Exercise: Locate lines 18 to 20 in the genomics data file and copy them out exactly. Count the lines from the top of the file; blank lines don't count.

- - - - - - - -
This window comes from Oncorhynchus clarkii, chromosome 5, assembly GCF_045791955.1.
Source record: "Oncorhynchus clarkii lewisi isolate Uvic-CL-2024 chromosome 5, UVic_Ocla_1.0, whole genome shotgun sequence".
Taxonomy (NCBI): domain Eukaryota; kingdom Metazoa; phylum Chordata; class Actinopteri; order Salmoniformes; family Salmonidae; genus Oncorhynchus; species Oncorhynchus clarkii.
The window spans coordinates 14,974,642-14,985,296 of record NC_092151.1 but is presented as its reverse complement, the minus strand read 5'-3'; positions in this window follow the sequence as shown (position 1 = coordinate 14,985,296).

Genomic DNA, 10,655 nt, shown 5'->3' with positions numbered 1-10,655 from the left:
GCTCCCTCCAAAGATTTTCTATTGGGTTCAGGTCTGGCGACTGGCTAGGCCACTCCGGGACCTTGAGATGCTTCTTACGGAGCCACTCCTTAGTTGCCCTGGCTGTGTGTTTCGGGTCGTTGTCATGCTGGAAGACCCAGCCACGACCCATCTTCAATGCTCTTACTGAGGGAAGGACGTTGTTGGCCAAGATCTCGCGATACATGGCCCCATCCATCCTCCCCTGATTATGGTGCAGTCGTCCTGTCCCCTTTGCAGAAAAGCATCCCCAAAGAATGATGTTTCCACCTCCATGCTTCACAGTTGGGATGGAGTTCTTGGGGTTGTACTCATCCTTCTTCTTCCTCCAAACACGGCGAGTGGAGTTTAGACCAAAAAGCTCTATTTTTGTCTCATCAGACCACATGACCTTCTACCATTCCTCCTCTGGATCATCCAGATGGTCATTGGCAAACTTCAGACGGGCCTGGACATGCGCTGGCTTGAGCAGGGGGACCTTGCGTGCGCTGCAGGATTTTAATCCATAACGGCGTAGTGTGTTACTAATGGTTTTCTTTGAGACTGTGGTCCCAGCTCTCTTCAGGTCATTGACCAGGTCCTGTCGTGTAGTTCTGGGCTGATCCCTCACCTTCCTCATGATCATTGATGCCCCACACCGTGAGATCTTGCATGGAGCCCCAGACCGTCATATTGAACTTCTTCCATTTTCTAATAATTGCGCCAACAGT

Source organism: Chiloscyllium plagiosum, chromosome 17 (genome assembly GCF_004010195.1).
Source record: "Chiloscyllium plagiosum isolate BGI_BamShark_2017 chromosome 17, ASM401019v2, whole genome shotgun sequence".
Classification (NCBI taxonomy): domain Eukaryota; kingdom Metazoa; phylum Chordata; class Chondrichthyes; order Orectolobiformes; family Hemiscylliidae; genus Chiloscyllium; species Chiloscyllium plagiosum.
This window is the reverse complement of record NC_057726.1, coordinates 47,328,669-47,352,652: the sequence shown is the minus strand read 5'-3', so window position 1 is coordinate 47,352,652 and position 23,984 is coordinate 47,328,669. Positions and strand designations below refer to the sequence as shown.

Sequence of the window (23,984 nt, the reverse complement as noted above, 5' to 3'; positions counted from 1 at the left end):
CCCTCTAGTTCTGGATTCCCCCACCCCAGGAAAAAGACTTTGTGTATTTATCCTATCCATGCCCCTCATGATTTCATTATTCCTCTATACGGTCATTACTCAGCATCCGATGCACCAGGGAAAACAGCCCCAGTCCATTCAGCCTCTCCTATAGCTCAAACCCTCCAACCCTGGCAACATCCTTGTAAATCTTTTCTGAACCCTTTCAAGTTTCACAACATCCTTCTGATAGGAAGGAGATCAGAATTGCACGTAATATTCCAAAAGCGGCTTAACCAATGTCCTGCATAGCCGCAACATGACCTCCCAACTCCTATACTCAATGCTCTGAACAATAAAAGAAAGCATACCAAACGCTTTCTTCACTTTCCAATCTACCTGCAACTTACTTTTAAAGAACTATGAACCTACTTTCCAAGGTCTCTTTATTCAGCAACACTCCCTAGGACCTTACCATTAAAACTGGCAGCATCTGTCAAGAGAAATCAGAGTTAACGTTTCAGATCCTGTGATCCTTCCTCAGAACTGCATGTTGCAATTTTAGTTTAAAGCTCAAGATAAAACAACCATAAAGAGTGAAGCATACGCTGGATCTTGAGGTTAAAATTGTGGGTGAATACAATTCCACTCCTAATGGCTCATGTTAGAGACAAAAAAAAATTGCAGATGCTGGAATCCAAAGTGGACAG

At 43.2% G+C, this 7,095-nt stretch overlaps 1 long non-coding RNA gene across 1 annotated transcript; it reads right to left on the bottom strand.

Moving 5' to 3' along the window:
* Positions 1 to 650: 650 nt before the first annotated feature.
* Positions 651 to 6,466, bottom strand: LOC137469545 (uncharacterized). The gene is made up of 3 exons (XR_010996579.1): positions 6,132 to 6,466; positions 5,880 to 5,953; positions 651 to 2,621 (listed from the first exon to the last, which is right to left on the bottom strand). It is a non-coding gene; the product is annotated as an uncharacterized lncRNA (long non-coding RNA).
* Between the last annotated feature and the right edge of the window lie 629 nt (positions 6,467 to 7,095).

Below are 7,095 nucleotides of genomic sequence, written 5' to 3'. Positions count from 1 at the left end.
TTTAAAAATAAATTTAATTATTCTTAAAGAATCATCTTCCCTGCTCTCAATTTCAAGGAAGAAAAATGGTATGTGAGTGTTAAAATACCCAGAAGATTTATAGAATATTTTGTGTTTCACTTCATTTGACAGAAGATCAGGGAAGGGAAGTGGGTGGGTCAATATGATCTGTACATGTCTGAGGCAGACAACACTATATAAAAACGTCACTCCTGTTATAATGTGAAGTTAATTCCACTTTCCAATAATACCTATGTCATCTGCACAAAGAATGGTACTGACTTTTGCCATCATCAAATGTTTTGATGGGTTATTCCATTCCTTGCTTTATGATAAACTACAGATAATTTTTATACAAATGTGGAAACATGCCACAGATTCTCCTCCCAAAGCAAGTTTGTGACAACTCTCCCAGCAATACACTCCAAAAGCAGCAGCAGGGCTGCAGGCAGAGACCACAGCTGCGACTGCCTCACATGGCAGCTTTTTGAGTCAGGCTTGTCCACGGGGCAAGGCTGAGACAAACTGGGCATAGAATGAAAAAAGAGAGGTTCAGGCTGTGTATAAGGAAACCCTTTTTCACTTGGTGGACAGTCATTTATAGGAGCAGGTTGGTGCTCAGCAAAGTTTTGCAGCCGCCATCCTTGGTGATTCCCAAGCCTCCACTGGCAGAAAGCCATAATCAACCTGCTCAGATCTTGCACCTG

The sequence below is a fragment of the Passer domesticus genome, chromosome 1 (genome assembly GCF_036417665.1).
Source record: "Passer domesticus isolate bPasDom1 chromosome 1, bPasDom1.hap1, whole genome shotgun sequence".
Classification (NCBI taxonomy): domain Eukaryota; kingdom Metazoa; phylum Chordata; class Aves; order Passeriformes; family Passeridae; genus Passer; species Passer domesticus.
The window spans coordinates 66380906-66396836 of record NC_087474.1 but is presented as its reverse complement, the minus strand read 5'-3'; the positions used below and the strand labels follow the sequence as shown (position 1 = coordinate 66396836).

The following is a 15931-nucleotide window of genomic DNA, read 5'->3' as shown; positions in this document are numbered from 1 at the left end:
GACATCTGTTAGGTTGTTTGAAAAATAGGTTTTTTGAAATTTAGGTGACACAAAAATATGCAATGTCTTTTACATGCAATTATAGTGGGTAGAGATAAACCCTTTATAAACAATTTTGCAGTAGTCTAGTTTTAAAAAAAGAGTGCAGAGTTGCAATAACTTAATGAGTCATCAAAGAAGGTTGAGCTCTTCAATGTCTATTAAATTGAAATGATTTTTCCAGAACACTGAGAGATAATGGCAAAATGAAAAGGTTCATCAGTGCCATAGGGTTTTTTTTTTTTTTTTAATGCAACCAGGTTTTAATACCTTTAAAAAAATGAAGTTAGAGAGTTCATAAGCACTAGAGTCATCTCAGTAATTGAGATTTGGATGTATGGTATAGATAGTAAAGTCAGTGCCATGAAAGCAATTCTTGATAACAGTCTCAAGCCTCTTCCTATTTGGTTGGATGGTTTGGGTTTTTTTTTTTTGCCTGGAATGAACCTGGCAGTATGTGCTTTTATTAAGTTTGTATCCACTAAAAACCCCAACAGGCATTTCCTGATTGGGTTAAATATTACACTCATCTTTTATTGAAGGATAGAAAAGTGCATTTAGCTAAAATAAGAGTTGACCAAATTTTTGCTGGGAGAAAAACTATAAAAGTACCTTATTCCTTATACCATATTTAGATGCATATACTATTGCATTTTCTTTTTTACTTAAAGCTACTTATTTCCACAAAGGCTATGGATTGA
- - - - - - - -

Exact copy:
Below are 7,095 nucleotides of genomic sequence, written 5' to 3'. Positions count from 1 at the left end.
TTTAAAAATAAATTTAATTATTCTTAAAGAATCATCTTCCCTGCTCTCAATTTCAAGGAAGAAAAATGGTATGTGAGTGTTAAAATACCCAGAAGATTTATAGAATATTTTGTGTTTCACTTCATTTGACAGAAGATCAGGGAAGGGAAGTGGGTGGGTCAATATGATCTGTACATGTCTGAGGCAGACAACACTATATAAAAACGTCACTCCTGTTATAATGTGAAGTTAATTCCACTTTCCAATAATACCTATGTCATCTGCACAAAGAATGGTACTGACTTTTGCCATCATCAAATGTTTTGATGGGTTATTCCATTCCTTGCTTTATGATAAACTACAGATAATTTTTATACAAATGTGGAAACATGCCACAGATTCTCCTCCCAAAGCAAGTTTGTGACAACTCTCCCAGCAATACACTCCAAAAGCAGCAGCAGGGCTGCAGGCAGAGACCACAGCTGCGACTGCCTCACATGGCAGCTTTTTGAGTCAGGCTTGTCCACGGGGCAAGGCTGAGACAAACTGGGCATAGAATGAAAAAAGAGAGGTTCAGGCTGTGTATAAGGAAACCCTTTTTCACTTGGTGGACAGTCATTTATAGGAGCAGGTTGGTGCTCAGCAAAGTTTTGCAGCCGCCATCCTTGGTGATTCCCAAGCCTCCACTGGCAGAAAGCCATAATCAACCTGCTCAGATCTTGCACCTG

The sequence below is a fragment of the Passer domesticus genome, chromosome 1 (genome assembly GCF_036417665.1).